$15 and Fairness Town Hall at the Jane Street Hub

The room at the Jane Street Hub was crowded  with people coming to hear about the Campaign for “$15 and Fairness”.  $15? That’s the Ontario minimum wage the campaign is fighting for.  Fairness? That’s all about the improved working conditions the Campaign wants to see brought in through changes to Ontario’s workplace legislation.

It’s obvious that for millions of us the workplace has been changing for the worse.  It’s become harder and harder to get jobs that pay a living wage, that provide dependable  employment, benefits such as sick pay and decent schedules.   This is a fundamental source of the struggle so many have to get by at the same time that we see those at the top of the scale becoming better and better off.   The Campaign has been fighting to address these problems.

Deena Ladd, Coordinator of the Worker’s Action Centre which played a central role in the Campaign, remarked on how awareness of and support for the Campaign’s demands had grown.  Leaks in the press indicated that the government was likely to support a $15 minimum wage and some of the other demands of the Campaign. Deena emphasized the important role that strong organizing had played in helping to build the public pressure needed to bring this about.

Patty Coates Secretary-Treasurer of the Ontario Federation of Labour (OFL) spoke about “Make it Fair” the parallel campaign of organized labour. That campaign has emphasized the importance of making it easier for workers to unionize.

Malka Paracha is a food service supervisor at York University and a member of UNITE HERE Local 75. She described a long, difficult, but inspiring struggle at the University that ultimately succeeded in obtaining a breakthrough contract.

Fatima Mussa is a Project Coordinator at Access Alliance Multicultural Health and Community Services at Jane Street and Woolner .   She described why Access Alliance became actively involved in the 15 and Fairness Campaign. It’s simple: low wages and stressful working conditions are a central cause of poor health.

Laurie Simpson, is the chair of the Weston Chapter ACORN.  She spoke of her organization’s strong support of the Campaign’s objectives and activities.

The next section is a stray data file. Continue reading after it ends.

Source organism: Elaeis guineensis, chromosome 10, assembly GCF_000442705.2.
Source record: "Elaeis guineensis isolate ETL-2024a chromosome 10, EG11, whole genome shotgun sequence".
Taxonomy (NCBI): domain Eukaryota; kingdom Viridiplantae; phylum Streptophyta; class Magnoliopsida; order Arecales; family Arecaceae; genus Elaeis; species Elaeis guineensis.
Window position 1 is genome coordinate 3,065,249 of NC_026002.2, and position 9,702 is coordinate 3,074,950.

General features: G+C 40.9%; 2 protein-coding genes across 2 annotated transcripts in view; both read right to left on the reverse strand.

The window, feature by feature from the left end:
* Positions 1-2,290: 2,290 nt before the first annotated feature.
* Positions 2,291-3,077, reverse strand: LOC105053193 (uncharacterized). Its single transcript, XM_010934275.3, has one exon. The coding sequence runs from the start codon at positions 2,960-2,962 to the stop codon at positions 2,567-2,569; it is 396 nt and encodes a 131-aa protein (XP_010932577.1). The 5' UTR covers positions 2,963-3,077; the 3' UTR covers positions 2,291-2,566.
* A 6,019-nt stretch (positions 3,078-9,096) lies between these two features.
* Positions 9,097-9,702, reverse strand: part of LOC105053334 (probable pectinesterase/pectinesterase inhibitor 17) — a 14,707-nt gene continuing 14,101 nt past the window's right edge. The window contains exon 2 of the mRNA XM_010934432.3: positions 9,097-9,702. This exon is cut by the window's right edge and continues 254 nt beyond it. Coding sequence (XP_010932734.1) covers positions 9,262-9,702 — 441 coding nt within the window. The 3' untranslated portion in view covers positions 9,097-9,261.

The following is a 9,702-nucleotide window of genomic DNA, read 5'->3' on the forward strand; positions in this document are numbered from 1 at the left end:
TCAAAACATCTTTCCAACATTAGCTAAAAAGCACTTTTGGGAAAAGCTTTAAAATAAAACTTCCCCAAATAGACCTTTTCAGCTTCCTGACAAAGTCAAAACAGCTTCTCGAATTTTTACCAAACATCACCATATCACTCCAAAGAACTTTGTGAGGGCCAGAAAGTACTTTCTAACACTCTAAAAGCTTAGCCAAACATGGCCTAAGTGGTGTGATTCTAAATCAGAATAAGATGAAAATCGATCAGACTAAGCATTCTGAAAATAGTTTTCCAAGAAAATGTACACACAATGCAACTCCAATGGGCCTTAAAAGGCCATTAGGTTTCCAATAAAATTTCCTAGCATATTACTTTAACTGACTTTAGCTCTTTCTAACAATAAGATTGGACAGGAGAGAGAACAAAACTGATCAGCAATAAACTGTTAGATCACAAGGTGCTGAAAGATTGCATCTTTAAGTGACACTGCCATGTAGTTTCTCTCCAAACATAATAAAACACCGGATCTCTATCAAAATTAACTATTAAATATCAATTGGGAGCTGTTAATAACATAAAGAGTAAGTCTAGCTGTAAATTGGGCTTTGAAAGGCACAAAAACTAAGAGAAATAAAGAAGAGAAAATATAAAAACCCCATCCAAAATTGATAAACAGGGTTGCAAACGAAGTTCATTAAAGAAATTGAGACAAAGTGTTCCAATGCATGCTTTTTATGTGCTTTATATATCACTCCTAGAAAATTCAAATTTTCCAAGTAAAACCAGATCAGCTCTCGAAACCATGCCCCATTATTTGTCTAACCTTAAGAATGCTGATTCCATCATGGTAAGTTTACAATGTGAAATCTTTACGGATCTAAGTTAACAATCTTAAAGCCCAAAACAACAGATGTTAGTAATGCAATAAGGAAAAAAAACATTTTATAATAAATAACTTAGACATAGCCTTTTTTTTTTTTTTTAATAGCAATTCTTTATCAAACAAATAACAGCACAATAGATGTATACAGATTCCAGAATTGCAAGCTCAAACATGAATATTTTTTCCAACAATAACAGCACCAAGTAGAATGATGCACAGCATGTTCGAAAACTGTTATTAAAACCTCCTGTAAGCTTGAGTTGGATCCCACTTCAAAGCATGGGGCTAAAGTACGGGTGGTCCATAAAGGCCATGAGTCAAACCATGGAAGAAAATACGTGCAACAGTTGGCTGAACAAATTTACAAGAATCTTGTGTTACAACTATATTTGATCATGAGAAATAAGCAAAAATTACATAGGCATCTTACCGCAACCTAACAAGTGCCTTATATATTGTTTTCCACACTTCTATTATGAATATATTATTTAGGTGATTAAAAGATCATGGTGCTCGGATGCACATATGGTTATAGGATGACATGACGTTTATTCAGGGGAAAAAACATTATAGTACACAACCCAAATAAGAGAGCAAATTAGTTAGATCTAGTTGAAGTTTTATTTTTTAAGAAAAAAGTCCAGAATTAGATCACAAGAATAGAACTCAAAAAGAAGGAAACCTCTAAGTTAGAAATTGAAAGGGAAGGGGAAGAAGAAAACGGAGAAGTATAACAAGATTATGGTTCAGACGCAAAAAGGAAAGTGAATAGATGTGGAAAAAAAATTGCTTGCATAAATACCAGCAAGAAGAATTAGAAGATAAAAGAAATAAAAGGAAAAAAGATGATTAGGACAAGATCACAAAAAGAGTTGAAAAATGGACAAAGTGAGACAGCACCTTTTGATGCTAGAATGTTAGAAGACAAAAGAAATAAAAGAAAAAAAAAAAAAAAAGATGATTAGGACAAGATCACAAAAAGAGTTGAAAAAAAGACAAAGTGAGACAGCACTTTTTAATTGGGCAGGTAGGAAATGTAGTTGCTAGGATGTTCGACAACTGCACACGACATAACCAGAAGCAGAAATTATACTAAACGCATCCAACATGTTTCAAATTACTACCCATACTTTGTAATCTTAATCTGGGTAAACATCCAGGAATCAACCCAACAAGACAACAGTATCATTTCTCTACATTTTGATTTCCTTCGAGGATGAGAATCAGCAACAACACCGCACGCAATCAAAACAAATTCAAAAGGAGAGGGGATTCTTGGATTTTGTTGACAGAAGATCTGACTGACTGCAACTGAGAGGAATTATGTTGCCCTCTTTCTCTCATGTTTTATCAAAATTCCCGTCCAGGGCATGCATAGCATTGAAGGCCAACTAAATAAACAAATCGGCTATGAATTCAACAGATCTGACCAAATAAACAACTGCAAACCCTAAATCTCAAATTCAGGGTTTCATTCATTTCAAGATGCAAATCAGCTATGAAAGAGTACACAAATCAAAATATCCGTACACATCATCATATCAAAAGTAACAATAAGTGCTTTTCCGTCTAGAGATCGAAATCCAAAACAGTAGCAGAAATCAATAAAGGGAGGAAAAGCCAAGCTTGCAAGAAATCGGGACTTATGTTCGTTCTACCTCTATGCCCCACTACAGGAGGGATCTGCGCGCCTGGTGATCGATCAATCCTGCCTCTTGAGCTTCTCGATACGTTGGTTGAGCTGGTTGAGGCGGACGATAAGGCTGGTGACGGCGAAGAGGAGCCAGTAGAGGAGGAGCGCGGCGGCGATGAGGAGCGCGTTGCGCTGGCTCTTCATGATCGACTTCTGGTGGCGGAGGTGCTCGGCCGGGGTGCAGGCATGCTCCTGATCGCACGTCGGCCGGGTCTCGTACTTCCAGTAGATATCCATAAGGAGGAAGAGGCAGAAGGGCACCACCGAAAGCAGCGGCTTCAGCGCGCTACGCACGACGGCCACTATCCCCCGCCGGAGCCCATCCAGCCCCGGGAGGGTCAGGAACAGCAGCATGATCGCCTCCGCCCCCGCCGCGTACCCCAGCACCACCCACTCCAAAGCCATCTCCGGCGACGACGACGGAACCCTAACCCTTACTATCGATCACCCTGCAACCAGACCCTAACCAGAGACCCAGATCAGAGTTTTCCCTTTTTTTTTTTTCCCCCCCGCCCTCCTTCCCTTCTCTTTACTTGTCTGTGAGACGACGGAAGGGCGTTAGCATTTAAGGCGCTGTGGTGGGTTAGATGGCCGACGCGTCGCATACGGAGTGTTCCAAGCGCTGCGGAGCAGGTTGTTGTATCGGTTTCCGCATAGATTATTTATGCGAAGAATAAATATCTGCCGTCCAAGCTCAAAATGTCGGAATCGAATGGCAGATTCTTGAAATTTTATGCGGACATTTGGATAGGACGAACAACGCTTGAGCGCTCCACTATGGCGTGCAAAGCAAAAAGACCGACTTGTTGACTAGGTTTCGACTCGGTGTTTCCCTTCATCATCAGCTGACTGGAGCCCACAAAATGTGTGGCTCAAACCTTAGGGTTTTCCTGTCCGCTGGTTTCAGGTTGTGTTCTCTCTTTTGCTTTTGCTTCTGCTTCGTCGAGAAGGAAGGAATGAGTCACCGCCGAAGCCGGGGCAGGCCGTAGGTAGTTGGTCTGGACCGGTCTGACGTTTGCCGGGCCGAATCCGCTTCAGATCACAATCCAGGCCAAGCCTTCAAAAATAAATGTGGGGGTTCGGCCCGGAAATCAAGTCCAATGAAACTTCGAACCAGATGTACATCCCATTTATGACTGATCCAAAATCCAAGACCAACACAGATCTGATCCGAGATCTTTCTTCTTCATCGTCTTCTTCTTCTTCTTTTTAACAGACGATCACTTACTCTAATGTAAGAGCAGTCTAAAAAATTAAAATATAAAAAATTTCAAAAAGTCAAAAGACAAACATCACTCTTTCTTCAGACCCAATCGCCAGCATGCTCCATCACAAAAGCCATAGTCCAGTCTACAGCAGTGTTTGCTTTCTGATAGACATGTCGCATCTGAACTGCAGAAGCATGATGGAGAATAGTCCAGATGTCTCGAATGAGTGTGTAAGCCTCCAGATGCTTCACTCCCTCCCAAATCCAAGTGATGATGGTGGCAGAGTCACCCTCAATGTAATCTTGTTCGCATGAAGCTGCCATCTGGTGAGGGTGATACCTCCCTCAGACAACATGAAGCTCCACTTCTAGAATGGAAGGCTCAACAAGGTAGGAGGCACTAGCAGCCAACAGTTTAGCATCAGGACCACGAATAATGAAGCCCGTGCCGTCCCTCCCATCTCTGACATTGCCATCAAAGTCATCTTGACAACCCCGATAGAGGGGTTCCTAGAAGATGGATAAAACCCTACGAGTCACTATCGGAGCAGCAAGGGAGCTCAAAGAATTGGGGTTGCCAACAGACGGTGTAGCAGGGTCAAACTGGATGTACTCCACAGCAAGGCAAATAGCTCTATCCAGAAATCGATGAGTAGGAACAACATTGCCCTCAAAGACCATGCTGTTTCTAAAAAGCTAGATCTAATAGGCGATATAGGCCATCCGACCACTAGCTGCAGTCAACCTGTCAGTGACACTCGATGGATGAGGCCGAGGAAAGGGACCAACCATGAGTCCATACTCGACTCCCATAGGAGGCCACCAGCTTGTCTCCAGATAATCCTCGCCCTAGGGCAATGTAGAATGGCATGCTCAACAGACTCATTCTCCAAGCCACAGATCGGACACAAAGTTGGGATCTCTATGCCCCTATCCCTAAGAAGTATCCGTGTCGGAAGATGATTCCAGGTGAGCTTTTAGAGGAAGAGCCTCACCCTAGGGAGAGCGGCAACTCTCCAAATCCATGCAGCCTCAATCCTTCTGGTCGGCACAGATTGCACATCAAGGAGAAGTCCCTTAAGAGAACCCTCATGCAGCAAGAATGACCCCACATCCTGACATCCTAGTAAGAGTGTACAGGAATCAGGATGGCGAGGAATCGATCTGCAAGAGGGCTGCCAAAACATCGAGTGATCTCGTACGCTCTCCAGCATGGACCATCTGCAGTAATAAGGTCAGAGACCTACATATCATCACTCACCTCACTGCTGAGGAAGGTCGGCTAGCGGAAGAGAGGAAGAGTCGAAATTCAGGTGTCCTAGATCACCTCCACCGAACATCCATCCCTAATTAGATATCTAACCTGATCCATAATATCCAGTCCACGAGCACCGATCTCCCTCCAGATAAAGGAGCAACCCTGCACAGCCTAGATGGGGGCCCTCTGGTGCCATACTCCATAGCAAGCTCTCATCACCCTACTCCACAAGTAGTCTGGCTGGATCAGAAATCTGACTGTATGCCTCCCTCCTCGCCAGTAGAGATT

The Ontario government is committed to making changes to workplace legislation. It established a Changing Workplaces Committee to make recommendations to it. The Committee had made its recommendations the day before the meeting.

Deena Ladd summarized those recommendations.  She pointed to some that were positive, some that were negative and some that were missing.

Access Alliance and co-EMCEE and local activist Chiara Padovani had an appointment to see York South-Weston MPP Laura Albanese the next day.  The attendees made suggestions about what they should tell her the government should do with the Committee’s recommendations.

The attendees were treated to moving spoken word and musical performances by MC Mohammad Ali and local resident Zoey Amour.  They also heard a closing deeply stirring performance of a piece composed by co-EMCEE  Donna Michelle St. Bernard which you can find on Youtube.

On May 30 the Ontario government announced Bill 148, a package of proposed reforms to workplace legislation.  The Bill does not contain all of the changes the Campaign wanted.  But if brought into law it means a huge step for workers in Downsview and right across Ontario.  Here are some of the changes: a $15 minimum wage within 18 months, measures to make it easier to join a union, equal pay for part-time, casual, temporary and contract workers and fairer scheduling.    Let’s work to make sure the Bill passed. The lesson?  Organizing for change can succeed!


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